Rise of Arsenal: Who Cares?

May 28th, 2010 by | Tags: , ,

I wrote up this short piece on how JT Krul and Geraldo Borges’s Rise of Arsenal got the way heroin works wrong. While proofing before posting, I realized that I didn’t care enough to post it. Rise of Arsenal got everything you can get about heroin wrong, including how to freebase and the effects of the drug. It’s lazy and stupid and pointless. My post was going to be called “Rise of Arsenal: Wynken, Blynken, and On the Nod” which is some kind of perfect storm of stupid and amazing, but no–not worth it. Rise of Arsenal is lazy and stupid and doesn’t even have a villain. There’s no conflict beyond “Will Roy Harper shoot up?” I can’t even get mad about it.

Instead, here’s something I posted three years ago. I think it still applies.

Read good comics instead of getting mad about bad ones.

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8 comments to “Rise of Arsenal: Who Cares?”

  1. $.25 an issue? My, my, where has the time gone?

  2. Hm. I’ve only read number one; I missed two and forgot about it until three came out, so I’ve got it on backorder, to be delivered next Wednesday. So, I’m behind.

    But I don’t really think it’s *that* bad, based on the first issue. The story doesn’t have to have a villain – if it was an on-going instead of a mini, there might be problems, but for a four-issue mini, the character’s inner demons and his struggle with his past choices can be pretty compelling. Has it worked? Like I said, I’m sill on the first issue. I can’t say.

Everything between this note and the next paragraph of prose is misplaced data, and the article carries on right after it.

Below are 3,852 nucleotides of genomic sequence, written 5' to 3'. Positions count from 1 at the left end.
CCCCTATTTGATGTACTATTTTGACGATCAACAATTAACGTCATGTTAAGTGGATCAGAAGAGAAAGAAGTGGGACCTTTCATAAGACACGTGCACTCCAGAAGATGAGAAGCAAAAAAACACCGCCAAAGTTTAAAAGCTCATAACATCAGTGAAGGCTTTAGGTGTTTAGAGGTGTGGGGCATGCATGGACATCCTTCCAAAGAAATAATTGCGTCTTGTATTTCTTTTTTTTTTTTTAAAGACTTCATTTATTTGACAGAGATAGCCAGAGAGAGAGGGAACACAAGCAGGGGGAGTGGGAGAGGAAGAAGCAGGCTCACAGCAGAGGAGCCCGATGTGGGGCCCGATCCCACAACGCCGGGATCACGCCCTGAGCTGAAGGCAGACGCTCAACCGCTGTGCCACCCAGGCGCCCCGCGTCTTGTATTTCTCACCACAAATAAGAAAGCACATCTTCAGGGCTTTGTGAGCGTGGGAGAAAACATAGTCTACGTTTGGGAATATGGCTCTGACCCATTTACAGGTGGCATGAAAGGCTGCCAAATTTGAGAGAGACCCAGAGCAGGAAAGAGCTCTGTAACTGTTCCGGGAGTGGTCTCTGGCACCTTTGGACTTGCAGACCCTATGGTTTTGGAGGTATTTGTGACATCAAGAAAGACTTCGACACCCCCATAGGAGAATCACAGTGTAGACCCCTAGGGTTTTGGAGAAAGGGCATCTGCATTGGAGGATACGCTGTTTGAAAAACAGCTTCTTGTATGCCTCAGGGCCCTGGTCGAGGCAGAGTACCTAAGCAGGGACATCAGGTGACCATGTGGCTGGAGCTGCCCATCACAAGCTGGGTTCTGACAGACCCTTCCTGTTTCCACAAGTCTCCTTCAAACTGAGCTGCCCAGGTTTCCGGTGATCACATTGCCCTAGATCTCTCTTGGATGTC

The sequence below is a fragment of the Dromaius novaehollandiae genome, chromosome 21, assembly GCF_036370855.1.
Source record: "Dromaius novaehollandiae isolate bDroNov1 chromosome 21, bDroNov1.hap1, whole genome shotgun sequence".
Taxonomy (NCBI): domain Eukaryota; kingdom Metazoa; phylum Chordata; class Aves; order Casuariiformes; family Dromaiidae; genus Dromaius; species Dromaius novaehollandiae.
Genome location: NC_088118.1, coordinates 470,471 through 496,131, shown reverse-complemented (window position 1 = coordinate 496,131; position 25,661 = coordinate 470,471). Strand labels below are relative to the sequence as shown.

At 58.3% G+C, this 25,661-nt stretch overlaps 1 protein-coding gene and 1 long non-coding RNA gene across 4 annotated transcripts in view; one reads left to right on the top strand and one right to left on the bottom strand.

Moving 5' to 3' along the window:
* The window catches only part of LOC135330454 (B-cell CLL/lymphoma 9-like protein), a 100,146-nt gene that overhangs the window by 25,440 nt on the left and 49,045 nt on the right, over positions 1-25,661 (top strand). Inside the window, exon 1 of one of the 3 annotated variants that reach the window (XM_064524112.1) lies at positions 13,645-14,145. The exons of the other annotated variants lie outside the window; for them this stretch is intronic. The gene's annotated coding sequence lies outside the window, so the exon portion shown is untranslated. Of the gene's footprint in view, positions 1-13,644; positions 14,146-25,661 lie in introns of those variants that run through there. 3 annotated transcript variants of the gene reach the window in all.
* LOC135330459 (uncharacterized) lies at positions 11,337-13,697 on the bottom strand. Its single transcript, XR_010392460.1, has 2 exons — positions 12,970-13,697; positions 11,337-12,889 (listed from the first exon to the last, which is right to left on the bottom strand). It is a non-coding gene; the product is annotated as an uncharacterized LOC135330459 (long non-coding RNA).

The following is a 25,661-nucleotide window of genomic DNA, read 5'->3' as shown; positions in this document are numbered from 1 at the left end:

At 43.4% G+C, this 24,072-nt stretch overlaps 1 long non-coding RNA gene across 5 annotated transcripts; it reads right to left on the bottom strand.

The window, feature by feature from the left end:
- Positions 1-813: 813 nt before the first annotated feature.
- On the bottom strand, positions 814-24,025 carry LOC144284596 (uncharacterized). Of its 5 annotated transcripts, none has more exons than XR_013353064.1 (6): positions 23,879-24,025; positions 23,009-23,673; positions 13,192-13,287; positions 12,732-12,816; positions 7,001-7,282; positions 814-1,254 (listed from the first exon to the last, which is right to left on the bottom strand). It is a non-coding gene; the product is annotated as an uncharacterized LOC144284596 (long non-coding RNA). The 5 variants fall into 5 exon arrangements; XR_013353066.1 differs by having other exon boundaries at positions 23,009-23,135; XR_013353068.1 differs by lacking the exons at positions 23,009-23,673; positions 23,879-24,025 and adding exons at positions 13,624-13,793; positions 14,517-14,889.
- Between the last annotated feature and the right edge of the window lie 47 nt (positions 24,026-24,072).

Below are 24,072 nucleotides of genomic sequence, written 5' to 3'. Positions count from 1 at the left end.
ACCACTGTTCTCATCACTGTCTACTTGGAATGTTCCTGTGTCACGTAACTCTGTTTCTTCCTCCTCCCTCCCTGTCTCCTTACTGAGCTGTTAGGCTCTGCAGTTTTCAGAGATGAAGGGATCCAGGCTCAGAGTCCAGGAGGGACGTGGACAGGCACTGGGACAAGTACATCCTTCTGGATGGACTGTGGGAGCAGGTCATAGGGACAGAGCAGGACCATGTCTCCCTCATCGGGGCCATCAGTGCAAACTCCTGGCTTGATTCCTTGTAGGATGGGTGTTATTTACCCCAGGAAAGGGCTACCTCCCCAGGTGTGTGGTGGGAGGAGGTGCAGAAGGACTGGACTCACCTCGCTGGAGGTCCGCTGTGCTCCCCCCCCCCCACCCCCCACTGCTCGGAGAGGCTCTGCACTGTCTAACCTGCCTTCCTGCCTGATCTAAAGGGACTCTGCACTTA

But I can say this: the scene in the first issue where he was looking at his daughter’s body and imagining her final moments? I get choked up *thinking* about that scene. As a father of a four-year-old girl, I can tell you… the combination of art and script in that particular scene was extremely emotional. So there’s that.

  3. Where the hell is your thunderbolts review?

  4. @Pedro Tejeda: It will strike, like lightning, early next week.

  5. @Daniel M. Clark: In a superhero comic book, a villain kind of goes with the territory. I’ve read plenty of superhero miniseries over the years and those that eschew dramatic conflict between characters in favor of navel-gazing have been just awful comic books.

    Besides, you’re essentially asking readers to care about the inner struggle of a character whose personality, motivation, and even continuity changes with each new pair of writing hands – good luck with that.

  6. I read my brother’s copy of #3 and I found myself wishing it a little worse. As it stands right now it’s teetering between the “so bad it’s depressing” & “so bad it’s hilarious”, with depressing winning out.

  7. I think at this point, anything about Rise of Arsenal needs to be said directly to JT Krul’s face. And his Chief Creative Officer’s face.

  8. @Dan Coyle: Ditto